Western warmongers the biggest block to China’s Ukraine peace plan
Published: Feb 28, 2023 05:09 PM
Illustration: Liu Rui/GT

Illustration: Liu Rui/GT

One year on from the breakout of Ukraine crisis, most Western politicians seem as eager as ever to continue waging their proxy war against Russia, continuing the bloodshed in Europe's backyard. This is not to say they thirst for war - but if there's a war, and it's against Russia, they'll be damned if they're going to lose it.

This type of leader sees conflict, especially the one between Kiev and Moscow, as a zero-sum game. For armchair generals like this, tragedy can be reconciled with the knowledge that it's not their troops who are dying, their cities being bombed or their civilians being displaced. It probably also explains why they have blithely rejected the best chance of peace since the fighting began.

Britain's Prime Minister Rishi Sunak talks of stepping up military aid for a "decisive victory" over Russia. The head of the UK's defense select committee Tobias Ellwood speaks of being "at war." US President Joe Biden frames it in the false narrative of "democracy versus autocracy" - a misleading, willful failure to acknowledge the complex historical, geopolitical and cultural background.

Only French President Emmanuel Macron seems to have anything like a nuanced view, urging that Russia should not be left "crushed" by the outcome of war. It is also only Macron who appears to be contemplating China's 12-point Ukraine peace plan with an open mind.

The 12-point position paper identifies key areas around which agreement should be sought. Most critical of these are de-escalating to ceasefire, cautioning against the threat of nuclear weapons, peace talks, humanitarian relief and respect for national sovereignty. These goals were welcomed almost immediately by Russia, which declared itself open to pursuing diplomatic and political routes to peace. In Kiev, Ukraine sees some merit in the proposals, and President Volodymyr Zelensky told a press conference that he is somewhat open to work with China.

There is also evidence that the capacity for common ground between Moscow and Kiev already exists. Agreements to permit grain shipments from Ukraine to the world and both Russia and Ukraine are involved in efforts to implement a nuclear safety and security zone around the Zaporizhzhya nuclear power plant. If agreed, it will be overseen by teams from the International Atomic Energy Authority. In April last year, both sides were reportedly close to reaching a settlement but the talks, in Turkey, were scuppered by an "almost without warning" visit to Ukraine by the UK's then prime minister Boris Johnson who pressured Zelensky to abandon the initiative. Johnson later admitted opposing the peace plan, even though it reportedly included a pledge by Russia to move troops back and one from Ukraine not to seek NATO membership.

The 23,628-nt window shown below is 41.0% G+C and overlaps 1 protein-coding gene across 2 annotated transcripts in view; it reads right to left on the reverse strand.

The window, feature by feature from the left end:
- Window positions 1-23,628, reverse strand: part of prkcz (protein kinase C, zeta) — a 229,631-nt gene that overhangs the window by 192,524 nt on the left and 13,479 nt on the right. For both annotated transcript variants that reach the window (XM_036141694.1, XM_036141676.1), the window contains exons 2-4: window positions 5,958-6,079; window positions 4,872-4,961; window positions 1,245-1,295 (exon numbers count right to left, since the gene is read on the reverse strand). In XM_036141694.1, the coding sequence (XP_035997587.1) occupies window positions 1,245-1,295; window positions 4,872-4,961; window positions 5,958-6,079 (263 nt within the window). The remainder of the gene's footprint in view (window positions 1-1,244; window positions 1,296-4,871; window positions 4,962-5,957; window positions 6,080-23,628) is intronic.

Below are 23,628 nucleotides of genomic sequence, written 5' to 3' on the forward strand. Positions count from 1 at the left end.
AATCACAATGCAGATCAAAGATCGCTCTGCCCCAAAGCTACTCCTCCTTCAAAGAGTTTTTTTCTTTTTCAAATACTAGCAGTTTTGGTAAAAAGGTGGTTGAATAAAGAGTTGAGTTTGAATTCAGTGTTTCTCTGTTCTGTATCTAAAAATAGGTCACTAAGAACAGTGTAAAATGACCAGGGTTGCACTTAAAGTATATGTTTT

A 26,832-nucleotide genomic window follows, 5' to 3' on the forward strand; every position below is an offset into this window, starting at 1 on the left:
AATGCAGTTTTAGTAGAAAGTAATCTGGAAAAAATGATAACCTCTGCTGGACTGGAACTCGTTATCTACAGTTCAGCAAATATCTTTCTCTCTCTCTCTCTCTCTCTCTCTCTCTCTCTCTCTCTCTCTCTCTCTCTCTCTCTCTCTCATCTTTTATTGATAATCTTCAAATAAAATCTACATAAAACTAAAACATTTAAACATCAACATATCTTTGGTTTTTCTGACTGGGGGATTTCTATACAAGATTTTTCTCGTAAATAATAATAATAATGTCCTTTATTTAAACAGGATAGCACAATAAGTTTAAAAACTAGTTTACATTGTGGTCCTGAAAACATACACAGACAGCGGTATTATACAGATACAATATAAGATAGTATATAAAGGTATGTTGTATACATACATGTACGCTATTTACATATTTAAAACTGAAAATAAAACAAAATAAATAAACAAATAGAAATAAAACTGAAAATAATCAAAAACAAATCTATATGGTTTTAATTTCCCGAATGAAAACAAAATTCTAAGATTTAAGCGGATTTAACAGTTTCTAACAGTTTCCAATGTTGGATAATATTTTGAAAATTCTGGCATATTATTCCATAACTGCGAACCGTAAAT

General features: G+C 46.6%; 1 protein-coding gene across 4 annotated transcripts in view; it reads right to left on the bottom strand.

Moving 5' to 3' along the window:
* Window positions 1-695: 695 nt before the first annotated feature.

Contrast these positive responses from the two national combatants in the conflict, with the negative - positively hostile - reaction from those committed to prolonging it by pouring billions of dollars' worth of weapons, ordnance and increasingly sophisticated equipment into the warzone.

NATO Secretary-General Jens Stoltenberg accused China of having "no credibility" as a peacemaker because of its strong ties with Russia and its refusal to condemn its military advance into Ukraine. Ursula von der Leyen, president of the European Commission, accused Beijing of having "taken sides" by making an unlimited friendship joint statement with Moscow. Antony Blinken, secretary of state for the United States - the largest supplier of weapons to Ukraine - expressed skepticism about China's professed neutrality.

Yet their opposition is flawed. It is those who are shouting for more war who are not to be trusted. It is precisely because China has remained above the political wrangling and not apportioned blame that it has been able to appeal to both sides as an honest broker. The declaration that there is no limit to bilateral strategic cooperation between China and Russia was made before the fighting even began. 

What is being proposed is not a solution, but a pathway towards finding a solution. There will be no final outcome unless first steps are taken. Those opposing the plan must know that, yet they still oppose it. Do they want to weaken Russia with a prolonged conflict? Do they refuse to even try to seek peace, simply because the path is being shown by China, now so routinely demonised as the bogeyman of Western media that even the most outlandish criticism of it (such as preparing to supply weapons to Russia) is not challenged.

The purpose of the 12-point plan is to stop the fighting and start the talking. The main obstacle to that seems to be those opposing China's plan. What is the better choice? More war, or a pragmatic peace in which neither side may get everything it wants, but the killing stops? They cannot see beyond their own narrow interests. They cannot contextualize it other than in the limited perspective of their own world view. The biggest obstacles to peace in Ukraine are the blinkers currently being worn by Western leaders. They need to have their eyes opened.

The author is a journalist and lecturer living in Britain. opinion@globaltimes.com.cn